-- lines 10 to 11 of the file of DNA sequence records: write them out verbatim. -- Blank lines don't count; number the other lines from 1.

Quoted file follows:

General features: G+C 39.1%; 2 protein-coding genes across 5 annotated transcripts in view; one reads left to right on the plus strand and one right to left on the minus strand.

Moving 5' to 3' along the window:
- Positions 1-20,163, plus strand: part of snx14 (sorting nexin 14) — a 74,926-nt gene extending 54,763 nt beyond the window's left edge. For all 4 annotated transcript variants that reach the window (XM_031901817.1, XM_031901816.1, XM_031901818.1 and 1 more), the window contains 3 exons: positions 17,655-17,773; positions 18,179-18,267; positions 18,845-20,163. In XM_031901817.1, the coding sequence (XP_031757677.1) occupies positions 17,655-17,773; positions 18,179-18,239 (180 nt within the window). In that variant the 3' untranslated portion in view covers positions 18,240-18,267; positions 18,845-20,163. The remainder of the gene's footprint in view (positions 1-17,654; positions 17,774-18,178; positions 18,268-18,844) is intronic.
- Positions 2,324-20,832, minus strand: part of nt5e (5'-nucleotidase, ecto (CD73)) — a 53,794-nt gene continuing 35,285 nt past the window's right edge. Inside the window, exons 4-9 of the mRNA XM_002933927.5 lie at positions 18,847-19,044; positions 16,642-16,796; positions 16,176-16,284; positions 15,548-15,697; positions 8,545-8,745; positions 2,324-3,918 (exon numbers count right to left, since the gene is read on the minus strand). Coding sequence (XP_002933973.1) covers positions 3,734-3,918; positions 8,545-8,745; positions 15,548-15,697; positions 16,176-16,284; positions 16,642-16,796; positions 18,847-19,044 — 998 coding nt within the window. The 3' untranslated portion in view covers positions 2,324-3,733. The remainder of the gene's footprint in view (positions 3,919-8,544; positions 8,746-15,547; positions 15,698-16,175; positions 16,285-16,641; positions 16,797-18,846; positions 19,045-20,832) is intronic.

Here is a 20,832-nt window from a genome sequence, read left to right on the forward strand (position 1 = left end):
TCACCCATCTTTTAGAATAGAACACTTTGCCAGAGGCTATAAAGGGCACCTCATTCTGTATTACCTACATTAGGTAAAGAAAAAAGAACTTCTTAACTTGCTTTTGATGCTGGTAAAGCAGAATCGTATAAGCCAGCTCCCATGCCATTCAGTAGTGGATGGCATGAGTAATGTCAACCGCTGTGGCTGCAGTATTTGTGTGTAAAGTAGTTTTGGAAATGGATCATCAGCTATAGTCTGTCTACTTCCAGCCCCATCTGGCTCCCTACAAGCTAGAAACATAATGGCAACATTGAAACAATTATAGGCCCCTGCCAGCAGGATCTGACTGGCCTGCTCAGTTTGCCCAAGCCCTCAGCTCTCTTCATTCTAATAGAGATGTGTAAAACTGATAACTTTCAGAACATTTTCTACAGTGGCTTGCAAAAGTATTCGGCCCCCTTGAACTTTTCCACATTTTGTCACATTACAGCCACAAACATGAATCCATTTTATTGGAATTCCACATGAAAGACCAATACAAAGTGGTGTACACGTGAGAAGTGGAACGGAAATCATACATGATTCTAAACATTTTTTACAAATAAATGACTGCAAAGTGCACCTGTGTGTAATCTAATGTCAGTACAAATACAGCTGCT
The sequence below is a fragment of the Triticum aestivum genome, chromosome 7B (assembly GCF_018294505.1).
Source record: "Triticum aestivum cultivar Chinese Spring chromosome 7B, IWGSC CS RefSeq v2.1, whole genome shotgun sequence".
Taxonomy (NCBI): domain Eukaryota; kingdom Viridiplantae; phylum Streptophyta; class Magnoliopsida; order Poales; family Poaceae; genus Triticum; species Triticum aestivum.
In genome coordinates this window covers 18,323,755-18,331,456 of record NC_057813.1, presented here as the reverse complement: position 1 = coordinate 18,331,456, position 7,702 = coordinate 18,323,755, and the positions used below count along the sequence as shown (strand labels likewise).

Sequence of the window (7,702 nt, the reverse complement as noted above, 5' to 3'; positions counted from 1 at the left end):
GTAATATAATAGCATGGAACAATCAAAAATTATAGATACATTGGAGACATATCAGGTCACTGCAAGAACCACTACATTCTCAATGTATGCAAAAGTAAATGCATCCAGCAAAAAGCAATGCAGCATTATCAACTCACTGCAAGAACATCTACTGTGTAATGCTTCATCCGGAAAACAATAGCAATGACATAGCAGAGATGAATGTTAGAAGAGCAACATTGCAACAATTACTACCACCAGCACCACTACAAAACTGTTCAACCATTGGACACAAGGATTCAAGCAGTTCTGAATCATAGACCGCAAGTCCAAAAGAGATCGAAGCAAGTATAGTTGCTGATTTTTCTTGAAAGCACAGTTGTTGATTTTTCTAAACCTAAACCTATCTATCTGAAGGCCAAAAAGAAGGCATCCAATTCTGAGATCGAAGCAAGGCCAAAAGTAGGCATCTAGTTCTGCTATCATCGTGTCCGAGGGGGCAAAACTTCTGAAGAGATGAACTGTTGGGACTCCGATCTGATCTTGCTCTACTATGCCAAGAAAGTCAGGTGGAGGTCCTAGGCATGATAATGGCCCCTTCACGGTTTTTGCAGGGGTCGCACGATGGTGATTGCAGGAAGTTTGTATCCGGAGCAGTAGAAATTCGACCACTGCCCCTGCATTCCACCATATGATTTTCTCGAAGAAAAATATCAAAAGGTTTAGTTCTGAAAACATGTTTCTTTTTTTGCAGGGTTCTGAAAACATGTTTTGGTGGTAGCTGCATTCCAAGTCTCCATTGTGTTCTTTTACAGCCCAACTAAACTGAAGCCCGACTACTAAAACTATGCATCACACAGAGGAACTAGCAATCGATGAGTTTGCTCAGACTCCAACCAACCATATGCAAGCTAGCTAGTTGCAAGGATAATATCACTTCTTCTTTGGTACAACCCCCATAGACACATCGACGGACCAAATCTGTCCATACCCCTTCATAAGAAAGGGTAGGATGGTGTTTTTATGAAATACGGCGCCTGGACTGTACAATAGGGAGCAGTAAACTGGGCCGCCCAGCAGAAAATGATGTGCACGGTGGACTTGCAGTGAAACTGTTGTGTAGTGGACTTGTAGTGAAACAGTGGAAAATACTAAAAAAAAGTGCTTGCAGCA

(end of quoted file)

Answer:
In genome coordinates this window covers 18,323,755-18,331,456 of record NC_057813.1, presented here as the reverse complement: position 1 = coordinate 18,331,456, position 7,702 = coordinate 18,323,755, and the positions used below count along the sequence as shown (strand labels likewise).

Sequence of the window (7,702 nt, the reverse complement as noted above, 5' to 3'; positions counted from 1 at the left end):